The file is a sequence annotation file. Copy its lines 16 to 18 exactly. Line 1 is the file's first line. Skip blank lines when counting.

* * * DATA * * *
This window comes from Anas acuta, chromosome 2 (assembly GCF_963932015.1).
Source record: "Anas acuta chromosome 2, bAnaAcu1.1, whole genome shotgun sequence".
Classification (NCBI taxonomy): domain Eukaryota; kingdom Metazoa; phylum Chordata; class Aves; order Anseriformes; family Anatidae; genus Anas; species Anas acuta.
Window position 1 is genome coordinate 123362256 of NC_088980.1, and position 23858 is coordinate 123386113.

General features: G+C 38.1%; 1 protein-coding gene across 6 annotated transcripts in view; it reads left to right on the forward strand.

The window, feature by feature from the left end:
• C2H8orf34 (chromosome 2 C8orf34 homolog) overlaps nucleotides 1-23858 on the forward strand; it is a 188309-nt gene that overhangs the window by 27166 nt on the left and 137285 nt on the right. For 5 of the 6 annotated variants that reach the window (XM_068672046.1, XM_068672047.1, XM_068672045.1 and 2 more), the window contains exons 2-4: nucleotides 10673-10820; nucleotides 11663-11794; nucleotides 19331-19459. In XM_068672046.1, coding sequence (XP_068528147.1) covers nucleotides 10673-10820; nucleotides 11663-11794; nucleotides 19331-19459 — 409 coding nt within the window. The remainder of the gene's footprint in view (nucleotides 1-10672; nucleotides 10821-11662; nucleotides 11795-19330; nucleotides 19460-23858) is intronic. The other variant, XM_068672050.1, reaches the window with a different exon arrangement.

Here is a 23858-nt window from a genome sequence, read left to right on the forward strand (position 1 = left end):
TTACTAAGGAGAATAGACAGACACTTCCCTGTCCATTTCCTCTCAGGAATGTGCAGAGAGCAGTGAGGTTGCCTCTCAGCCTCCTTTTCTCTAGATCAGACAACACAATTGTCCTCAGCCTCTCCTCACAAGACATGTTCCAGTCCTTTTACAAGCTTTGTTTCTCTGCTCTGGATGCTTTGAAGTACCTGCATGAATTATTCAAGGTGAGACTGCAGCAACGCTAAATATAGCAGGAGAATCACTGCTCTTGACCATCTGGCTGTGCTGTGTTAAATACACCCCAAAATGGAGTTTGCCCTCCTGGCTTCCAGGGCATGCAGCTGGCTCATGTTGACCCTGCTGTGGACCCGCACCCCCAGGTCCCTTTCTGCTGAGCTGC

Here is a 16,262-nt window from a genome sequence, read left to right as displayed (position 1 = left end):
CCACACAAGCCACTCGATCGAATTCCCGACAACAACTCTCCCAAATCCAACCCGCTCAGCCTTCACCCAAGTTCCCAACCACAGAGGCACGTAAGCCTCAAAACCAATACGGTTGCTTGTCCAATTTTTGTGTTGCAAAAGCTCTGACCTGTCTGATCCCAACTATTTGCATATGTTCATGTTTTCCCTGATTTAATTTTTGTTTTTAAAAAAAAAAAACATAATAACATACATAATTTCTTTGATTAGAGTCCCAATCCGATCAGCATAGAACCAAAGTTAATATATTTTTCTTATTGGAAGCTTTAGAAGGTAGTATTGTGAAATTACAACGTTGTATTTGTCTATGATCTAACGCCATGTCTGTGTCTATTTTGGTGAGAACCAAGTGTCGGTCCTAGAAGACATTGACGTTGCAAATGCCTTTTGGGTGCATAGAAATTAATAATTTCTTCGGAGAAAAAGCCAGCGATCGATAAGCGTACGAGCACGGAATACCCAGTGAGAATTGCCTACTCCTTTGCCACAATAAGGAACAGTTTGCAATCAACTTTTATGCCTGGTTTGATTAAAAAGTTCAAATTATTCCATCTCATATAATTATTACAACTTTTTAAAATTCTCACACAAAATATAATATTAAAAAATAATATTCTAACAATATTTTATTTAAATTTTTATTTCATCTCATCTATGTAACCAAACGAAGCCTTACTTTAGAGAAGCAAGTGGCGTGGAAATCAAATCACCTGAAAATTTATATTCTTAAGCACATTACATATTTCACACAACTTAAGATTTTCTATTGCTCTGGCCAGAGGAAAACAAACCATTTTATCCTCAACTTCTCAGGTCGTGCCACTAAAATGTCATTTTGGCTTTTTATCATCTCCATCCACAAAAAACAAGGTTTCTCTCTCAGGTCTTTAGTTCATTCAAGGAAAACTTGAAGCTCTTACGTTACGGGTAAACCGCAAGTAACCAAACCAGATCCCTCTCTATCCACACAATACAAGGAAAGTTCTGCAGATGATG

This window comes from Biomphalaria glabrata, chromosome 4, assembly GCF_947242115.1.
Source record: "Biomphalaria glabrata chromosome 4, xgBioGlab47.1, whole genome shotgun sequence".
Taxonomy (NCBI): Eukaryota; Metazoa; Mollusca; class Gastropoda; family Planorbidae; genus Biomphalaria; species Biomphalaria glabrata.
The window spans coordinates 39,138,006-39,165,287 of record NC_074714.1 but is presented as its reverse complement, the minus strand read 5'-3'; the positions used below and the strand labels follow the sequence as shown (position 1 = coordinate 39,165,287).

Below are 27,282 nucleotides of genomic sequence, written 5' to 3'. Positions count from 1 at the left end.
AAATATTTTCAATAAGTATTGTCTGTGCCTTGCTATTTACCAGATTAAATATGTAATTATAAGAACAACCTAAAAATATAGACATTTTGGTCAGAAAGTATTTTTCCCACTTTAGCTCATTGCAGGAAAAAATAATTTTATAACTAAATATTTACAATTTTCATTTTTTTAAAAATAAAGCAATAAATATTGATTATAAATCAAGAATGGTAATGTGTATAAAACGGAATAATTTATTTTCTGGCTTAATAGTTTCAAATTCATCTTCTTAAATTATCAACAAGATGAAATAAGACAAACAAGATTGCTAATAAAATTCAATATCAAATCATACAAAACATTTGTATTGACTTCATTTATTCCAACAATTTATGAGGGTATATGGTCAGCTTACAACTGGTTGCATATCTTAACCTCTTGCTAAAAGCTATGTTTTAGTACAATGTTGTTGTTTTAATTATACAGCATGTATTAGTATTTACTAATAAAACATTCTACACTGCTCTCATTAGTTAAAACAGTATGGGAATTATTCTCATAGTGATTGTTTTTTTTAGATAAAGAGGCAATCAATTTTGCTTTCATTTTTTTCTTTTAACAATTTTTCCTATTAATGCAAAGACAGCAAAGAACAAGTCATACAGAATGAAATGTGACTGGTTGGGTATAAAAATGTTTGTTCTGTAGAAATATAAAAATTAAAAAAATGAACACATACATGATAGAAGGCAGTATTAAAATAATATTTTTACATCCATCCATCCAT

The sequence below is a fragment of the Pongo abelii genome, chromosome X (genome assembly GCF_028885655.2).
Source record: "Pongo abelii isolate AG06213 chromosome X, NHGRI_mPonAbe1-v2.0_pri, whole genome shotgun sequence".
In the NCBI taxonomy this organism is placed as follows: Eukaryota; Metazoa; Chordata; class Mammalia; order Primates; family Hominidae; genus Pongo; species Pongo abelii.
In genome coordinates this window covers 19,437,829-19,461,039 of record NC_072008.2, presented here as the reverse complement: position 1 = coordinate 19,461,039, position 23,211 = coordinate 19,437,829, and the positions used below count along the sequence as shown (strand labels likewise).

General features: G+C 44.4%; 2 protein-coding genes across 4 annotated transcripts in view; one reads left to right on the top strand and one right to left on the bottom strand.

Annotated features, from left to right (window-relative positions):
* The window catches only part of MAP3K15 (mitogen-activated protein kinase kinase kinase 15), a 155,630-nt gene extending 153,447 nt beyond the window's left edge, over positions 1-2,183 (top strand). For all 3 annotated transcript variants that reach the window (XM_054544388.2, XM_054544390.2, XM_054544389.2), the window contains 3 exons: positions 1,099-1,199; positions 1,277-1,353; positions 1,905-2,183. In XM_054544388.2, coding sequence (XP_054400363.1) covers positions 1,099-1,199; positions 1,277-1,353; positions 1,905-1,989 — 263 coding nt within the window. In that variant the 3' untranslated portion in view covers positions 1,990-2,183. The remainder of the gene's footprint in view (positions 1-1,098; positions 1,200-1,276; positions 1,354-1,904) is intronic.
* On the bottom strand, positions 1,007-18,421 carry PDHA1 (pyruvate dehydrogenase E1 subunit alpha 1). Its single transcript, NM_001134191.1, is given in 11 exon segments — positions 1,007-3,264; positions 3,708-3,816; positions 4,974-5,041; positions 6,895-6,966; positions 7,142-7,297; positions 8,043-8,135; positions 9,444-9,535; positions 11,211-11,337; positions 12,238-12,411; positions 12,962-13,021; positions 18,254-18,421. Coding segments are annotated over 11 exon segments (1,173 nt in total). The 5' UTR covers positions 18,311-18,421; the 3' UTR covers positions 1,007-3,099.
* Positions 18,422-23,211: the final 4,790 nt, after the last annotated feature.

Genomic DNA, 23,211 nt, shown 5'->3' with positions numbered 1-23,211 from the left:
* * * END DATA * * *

Below are 27,282 nucleotides of genomic sequence, written 5' to 3'. Positions count from 1 at the left end.
AAATATTTTCAATAAGTATTGTCTGTGCCTTGCTATTTACCAGATTAAATATGTAATTATAAGAACAACCTAAAAATATAGACATTTTGGTCAGAAAGTATTTTTCCCACTTTAGCTCATTGCAGGAAAAAATAATTTTATAACTAAATATTTACAATTTTCATTTTTTTAAAAATAAAGCAATAAATATTGATTATAAATCAAGAATGGTAATGTGTATAAAACGGAATAATTTATTTTCTGGCTTAATAGTTTCAAATTCATCTTCTTAAATTATCAACAAGATGAAATAAGACAAACAAGATTGCTAATAAAATTCAATATCAAATCATACAAAACATTTGTATTGACTTCATTTATTCCAACAATTTATGAGGGTATATGGTCAGCTTACAACTGGTTGCATATCTTAACCTCTTGCTAAAAGCTATGTTTTAGTACAATGTTGTTGTTTTAATTATACAGCATGTATTAGTATTTACTAATAAAACATTCTACACTGCTCTCATTAGTTAAAACAGTATGGGAATTATTCTCATAGTGATTGTTTTTTTTAGATAAAGAGGCAATCAATTTTGCTTTCATTTTTTTCTTTTAACAATTTTTCCTATTAATGCAAAGACAGCAAAGAACAAGTCATACAGAATGAAATGTGACTGGTTGGGTATAAAAATGTTTGTTCTGTAGAAATATAAAAATTAAAAAAATGAACACATACATGATAGAAGGCAGTATTAAAATAATATTTTTACATCCATCCATCCAT

The sequence below is a fragment of the Pongo abelii genome, chromosome X (genome assembly GCF_028885655.2).